Cyberattackers’ Attempts to Exploit World Health Organization More Than Double

On March 23, Reuters reported that during March, cyberattackers attempted to hack into the World Health Organization (WHO), which has been playing a leading role in informing people about the coronavirus pandemic.  According to Reuters, cybersecurity expert Alexander Urbelis noticed around March 13 that a group of hackers that he had been following “activated a malicious site mimicking the WHO’s internal email system.”

The WHO’s Chief Information Security Officer, Flavio Aggio, told Reuters that the hackers’ identity was unclear and their effort unsuccessful.  He also stated that “[t]here has been a big increase in targeting of the WHO and other cybersecurity incidents.  There are no hard numbers, but such compromise attempts against us and the use of (WHO) impersonations to target others have more than doubled.”

In addition to cyberattackers’ likely interest in personal identifying information, Costin Raiu, head of global research and analysis at Kaspersky Labs, identified strategic intelligence as another motive for the WHO attacks.  In his words, “At times like this, any information about cures or tests or vaccines relating to coronavirus would be priceless and the priority of any intelligence organization of an affected country.”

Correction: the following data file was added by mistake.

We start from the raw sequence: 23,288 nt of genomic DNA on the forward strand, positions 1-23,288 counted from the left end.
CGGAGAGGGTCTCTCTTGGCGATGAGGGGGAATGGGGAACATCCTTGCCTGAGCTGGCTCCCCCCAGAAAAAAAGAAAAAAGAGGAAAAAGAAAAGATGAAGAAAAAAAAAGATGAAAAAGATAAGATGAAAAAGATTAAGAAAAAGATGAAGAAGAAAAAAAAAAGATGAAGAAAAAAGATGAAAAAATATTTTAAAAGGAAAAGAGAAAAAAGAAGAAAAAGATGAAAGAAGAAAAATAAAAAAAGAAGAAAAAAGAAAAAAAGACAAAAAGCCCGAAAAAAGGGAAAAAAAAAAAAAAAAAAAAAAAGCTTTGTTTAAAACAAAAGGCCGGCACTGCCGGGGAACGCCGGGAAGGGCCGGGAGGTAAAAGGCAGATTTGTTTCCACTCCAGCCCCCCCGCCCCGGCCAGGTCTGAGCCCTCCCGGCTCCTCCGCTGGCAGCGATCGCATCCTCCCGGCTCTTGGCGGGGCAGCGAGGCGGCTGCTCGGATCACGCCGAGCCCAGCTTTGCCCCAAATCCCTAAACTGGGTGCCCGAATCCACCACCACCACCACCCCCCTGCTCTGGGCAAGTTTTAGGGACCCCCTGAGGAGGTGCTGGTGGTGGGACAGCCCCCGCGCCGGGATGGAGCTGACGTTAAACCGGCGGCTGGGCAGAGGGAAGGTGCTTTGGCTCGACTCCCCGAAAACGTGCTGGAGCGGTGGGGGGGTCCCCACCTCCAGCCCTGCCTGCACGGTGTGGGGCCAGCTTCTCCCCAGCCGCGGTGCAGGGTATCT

Note: Chief Information Security Officer (CISO) teams should pass on this information promptly to all of their enterprise’s employees, whether working in corporate offices or from home.  In particular, they need to remind employees (including senior executives) that they should never respond to any unsolicited emails or texts that purport to come from the WHO or other government agencies offering information about the coronavirus, and should report any such emails received through their enterprise’s email system through the appropriate enterprise channels.

In addition, CISO teams should remind employees that if they are interested in obtaining coronavirus-related information from government agency websites, they should use only their personal computers to access trusted search engines and verify that the sites in which they are interested are legitimate official sites.  All public- and private-sector employees need to recognize that there are cyberattackers who have no compunctions about exploiting the public’s fear and confusion about the coronavirus, as the WHO itself put it in a recent public advisory, “to steal money or sensitive information.”

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